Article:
You will have to accumulate a total of 2,000 hours of practice within a two-year period before you can apply for your psychologist’s license. However, if you are undertaking the supervised training in Michigan, you will have to apply for and receive a Doctoral Limited License in psychology in order to deliver such services, even under supervision.

You may work full or part time during your supervised practice period, but you will have to have at least four hours of face-to-face meeting time with your supervising psychologist each month.

Step 4. Pass a Standard National Examination on Psychology

After you have graduated with your doctorate degree and accumulated the required hands-on practice in the field, you will have to take and pass the Examination for Professional Practice of Psychology (EPPP) exam

The EPPP is administered by the Association of State and Provincial Psychology Boards. You can apply to take the test online here once you have filed your initial application with the NDSBPE and been approved to proceed with the examination process.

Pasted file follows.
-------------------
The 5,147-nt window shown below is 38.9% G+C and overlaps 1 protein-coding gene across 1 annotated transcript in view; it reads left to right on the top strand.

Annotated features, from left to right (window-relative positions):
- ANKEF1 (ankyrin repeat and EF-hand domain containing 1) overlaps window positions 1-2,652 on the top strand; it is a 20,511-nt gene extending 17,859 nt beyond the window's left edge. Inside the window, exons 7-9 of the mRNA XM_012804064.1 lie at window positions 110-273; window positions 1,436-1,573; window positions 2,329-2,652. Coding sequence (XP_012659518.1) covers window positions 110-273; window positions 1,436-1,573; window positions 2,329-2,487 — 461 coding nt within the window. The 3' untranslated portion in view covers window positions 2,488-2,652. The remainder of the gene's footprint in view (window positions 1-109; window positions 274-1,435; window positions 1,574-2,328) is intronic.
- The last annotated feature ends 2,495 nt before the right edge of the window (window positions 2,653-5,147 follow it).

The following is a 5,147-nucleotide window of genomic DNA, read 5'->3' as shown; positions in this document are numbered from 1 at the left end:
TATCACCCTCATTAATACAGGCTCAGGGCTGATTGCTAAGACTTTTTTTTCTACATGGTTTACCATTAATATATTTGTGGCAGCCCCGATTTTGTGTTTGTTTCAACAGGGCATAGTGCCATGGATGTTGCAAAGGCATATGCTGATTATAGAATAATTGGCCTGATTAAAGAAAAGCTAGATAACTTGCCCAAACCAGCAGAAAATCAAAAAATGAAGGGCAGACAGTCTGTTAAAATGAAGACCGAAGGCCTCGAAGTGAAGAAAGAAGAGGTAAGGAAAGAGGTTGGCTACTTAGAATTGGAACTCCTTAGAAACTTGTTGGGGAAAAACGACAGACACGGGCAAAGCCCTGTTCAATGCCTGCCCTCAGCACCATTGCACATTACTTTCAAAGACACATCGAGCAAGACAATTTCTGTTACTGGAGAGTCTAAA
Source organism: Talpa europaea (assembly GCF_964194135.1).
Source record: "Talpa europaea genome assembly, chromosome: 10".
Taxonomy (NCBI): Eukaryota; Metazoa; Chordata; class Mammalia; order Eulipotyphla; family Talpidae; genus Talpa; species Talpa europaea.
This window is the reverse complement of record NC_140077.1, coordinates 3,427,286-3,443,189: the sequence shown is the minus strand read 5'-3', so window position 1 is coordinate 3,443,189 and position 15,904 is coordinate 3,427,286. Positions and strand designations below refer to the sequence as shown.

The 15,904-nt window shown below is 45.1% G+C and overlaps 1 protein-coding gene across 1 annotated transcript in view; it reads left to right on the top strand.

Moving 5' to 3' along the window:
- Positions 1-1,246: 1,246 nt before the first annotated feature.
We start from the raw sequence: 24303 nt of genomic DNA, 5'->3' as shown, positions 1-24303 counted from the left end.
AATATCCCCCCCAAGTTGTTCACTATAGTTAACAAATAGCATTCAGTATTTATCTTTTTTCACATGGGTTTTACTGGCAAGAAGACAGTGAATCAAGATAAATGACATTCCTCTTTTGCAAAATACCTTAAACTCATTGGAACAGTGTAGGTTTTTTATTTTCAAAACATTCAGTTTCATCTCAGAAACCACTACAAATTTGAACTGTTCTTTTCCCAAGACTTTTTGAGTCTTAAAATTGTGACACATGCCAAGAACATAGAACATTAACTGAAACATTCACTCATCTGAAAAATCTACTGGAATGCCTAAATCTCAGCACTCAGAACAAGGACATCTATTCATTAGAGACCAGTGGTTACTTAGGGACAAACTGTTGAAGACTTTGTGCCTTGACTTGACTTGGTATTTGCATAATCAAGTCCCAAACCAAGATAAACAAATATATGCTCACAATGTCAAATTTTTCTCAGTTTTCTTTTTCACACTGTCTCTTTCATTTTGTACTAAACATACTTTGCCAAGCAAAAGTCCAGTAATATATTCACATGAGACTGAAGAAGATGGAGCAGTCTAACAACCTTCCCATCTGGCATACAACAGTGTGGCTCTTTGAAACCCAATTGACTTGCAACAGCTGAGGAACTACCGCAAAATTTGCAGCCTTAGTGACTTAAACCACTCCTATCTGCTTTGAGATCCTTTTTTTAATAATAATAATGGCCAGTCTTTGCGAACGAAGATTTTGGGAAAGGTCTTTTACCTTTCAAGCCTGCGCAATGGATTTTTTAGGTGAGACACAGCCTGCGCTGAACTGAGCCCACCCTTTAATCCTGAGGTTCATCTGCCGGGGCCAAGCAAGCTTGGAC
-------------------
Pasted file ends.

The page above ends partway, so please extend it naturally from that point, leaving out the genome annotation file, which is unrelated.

The exam is administered by Pearson VUE and offered in exam centers around the nation.

There are a wide variety of exam centers to choose from in Michigan:

  • Ann Arbor
  • Grand Rapids
  • Lansing
  • Marquette
  • Southfield
  • Troy

You will have to receive a minimum score of 500 on the exam to be considered eligible for a license in Michigan.

Step 5. Apply for a License with the Board of Psychology

If you completed your supervised practice in Michigan, then you have already made an application to the Board of Psychology to receive your limited license. After passing the EPPP, however, all applicants will have to file with LARA for a psychologist’s license.

A license application form can be downloaded from the LARA website here. The license fee is $151.50, payable at time of application.

The application must include:

  • Official transcripts and educational certifications